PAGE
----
Have mercy on me, O God, according to your steadfast love; according to your abundant mercy blot out my transgressions. Wash me thoroughly from my iniquity, and cleanse me from my sin. For I know my transgressions, and my sin is ever before me. Against you, you alone, have I sinned, and done what is evil in your sight, so that you are justified in your sentence and blameless when you pass judgment. Indeed, I was born guilty, a sinner when my mother conceived me. You desire truth in the inward being; therefore teach me wisdom in my secret heart. Purge my with hyssop, and I shall be clean; wash me, and I shall be whiter than snow. Let me hear joy and gladness; let the bones that you have crushed rejoice. Hide your face from my sins, and blot out all my iniquities. Create in me a clean heart, O God, and put a new and right spirit within me. Do not cast me away from your presence, and do not take your holy spirit from me. Restore to me the joy of your salvation, and sustain in me a willing spirit. Then I will teach transgressors your ways, and sinners will return to you. Deliver me from bloodshed, O God, O God of my salvation, and my tongue will sing aloud of your deliverance. O Lord, open my lips, and my mouth will declare your praise. For you have no delight in sacrifice; if I were to give a burnt offering, you would not be pleased. The sacrifice acceptable to God is a broken spirit; a broken and contrite heart, O God, you will not despise.
In the strange new world of the Bible the greatest triumph, the pinnacle of all moments, is Jesus’ resurrection from the dead. Easter. But Easter is not the “happy ending” of a fairytale. It’s not, “despite all the effort of the powers and the principalities, everyone lives happily ever after.”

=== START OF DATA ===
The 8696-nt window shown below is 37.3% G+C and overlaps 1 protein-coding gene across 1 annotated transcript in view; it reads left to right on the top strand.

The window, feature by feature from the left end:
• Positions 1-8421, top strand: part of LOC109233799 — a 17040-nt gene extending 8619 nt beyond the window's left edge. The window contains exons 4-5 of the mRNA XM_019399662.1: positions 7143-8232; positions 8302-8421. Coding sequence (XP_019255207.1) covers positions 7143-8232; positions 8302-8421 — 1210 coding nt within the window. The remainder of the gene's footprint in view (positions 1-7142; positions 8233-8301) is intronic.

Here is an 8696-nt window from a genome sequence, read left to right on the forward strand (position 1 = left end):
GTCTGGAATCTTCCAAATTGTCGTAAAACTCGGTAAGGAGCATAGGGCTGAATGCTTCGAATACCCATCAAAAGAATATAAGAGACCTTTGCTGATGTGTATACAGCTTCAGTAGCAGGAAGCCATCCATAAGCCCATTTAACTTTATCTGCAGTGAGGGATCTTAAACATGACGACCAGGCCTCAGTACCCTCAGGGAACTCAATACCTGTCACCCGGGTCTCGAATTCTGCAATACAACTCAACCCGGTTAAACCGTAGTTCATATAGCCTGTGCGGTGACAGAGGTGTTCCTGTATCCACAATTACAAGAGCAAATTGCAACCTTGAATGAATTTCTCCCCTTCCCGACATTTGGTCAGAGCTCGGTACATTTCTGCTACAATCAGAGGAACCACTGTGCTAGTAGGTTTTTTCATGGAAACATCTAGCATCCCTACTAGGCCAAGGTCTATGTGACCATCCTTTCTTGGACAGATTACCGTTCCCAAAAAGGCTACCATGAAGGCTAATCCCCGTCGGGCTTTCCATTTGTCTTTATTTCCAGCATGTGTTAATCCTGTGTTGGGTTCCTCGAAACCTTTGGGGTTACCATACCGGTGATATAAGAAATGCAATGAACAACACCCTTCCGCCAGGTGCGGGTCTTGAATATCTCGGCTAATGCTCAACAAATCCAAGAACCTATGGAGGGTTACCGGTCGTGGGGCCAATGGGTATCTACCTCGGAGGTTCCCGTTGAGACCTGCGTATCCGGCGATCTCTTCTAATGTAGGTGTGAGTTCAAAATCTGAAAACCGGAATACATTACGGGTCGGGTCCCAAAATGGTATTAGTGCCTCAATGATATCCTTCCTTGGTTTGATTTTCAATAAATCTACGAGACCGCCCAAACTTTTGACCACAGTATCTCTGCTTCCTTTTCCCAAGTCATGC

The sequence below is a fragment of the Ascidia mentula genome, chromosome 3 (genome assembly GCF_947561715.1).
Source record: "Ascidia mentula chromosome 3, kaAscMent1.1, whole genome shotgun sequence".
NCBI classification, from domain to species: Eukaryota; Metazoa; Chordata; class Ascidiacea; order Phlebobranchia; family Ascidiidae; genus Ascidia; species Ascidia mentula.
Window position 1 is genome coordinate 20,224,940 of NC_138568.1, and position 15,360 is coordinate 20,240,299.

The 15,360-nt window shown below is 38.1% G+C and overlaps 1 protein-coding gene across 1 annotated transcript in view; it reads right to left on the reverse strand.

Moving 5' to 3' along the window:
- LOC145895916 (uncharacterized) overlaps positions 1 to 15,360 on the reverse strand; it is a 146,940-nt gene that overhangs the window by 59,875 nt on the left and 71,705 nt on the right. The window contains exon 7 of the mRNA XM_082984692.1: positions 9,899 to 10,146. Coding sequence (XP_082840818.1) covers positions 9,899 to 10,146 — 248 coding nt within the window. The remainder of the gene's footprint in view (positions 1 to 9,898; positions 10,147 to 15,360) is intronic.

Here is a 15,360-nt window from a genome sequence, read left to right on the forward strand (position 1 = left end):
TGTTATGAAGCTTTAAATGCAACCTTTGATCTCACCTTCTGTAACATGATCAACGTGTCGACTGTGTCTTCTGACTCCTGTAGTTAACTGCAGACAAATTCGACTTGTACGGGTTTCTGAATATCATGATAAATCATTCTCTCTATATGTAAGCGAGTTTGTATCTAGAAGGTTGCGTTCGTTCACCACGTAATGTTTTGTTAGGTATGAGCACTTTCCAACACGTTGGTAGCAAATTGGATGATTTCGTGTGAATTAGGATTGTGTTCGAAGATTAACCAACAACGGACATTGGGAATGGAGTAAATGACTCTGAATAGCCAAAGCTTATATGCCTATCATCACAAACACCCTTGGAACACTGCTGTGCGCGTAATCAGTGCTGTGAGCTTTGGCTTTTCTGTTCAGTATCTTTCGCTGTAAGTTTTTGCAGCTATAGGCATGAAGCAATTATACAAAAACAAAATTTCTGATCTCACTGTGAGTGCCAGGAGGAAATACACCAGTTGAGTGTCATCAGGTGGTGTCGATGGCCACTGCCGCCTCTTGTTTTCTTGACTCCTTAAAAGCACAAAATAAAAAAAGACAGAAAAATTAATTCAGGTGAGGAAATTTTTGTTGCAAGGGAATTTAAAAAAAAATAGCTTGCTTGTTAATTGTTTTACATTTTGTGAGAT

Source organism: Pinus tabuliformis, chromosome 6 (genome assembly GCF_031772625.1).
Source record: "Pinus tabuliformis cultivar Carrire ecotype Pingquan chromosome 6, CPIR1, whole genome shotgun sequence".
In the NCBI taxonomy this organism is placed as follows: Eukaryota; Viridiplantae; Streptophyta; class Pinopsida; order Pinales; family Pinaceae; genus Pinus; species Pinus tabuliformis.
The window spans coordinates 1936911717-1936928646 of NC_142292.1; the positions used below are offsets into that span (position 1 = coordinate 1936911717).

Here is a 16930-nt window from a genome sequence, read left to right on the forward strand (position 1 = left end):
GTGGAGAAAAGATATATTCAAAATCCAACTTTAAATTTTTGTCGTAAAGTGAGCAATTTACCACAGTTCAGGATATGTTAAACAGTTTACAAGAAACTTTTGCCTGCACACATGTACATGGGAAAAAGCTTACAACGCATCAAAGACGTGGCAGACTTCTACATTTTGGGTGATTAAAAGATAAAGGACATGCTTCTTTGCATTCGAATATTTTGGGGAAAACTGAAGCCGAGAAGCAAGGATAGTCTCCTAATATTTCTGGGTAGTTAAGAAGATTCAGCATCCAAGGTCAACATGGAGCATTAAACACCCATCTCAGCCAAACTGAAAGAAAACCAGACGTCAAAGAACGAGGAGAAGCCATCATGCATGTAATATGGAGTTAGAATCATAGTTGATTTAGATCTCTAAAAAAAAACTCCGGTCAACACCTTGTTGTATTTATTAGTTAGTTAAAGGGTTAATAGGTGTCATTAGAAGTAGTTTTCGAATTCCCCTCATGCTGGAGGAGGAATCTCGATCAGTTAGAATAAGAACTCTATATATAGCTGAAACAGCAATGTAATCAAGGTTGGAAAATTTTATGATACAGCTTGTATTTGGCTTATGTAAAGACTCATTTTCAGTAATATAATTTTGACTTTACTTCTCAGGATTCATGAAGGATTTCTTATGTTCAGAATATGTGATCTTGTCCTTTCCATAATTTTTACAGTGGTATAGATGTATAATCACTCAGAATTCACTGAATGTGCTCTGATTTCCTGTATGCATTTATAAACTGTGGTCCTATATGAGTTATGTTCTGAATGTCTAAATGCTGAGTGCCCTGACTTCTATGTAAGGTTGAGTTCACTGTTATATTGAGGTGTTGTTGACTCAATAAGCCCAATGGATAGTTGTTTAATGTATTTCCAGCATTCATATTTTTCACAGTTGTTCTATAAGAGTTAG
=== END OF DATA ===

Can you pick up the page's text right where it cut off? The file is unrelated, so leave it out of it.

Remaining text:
There’s no resurrection without crucifixion.
But that’s also why there are far more people in church on Easter than on Ash Wednesday and Good Friday.
Easter, for all of its wonder and all of its joy, is only the beginning of a new reality in which the entry point is, in fact, suffering.
Contrary to the cliche aphorisms of the so-called property gospel – if you pray hard enough, God will make you healthy and wealth – struggle is deeply embedded in the faith. It’s why Jesus warns about the cost of discipleship, constantly. It’s why Paul writes about suffering, constantly.
Struggles are present in the life of faith because, when push comes to shove, we usually look out for ourselves at the expense of our neighbors. Paul puts it this way: None of us is righteous. No, not one.
We simply can’t keep the promises we make, let alone the promises that God commanded us to keep. It doesn’t take much of a glance on social media or on the news to see, example after examples, of our wanton disregard for ourselves and even for ourselves.
The old prayer book refers to us, even the do gooders who come to an Ash Wednesday service, as miserable offenders.
And yet (!), God remains steadfast with us in the midst of our inability to be good.
That’s one of the most profound miracles of the strange new world of the Bible, and it is a miracle. That ragtag group of would be followers we call the apostles, who betray, abandon, and deny Jesus, they fail miserably and it is to them that the risen Jesus returns in the resurrection.
They were transfigured by the Transfigured One, and their journey of faith began in failure.
And so it is with us, even today. It is through our brokenness, our shattered souls, that God picks up the pieces to make something new – something even more beautiful than who were were prior to the recognition of our brokenness.
There is an ancient Japanese art form that will be shaping our Lenten observance this year at the church – Kintsugi. The story goes that, centuries ago, a disagreement broke out among an emperor and one of his servants which led to a tea pot being smashed into pieces. The emperor threatened to punish the servant but an artisan intervened and promised to make something of the nothing.
A gold binding agent was used by the artist to restore the broken vessel, and in so doing the artist brought to a new newness.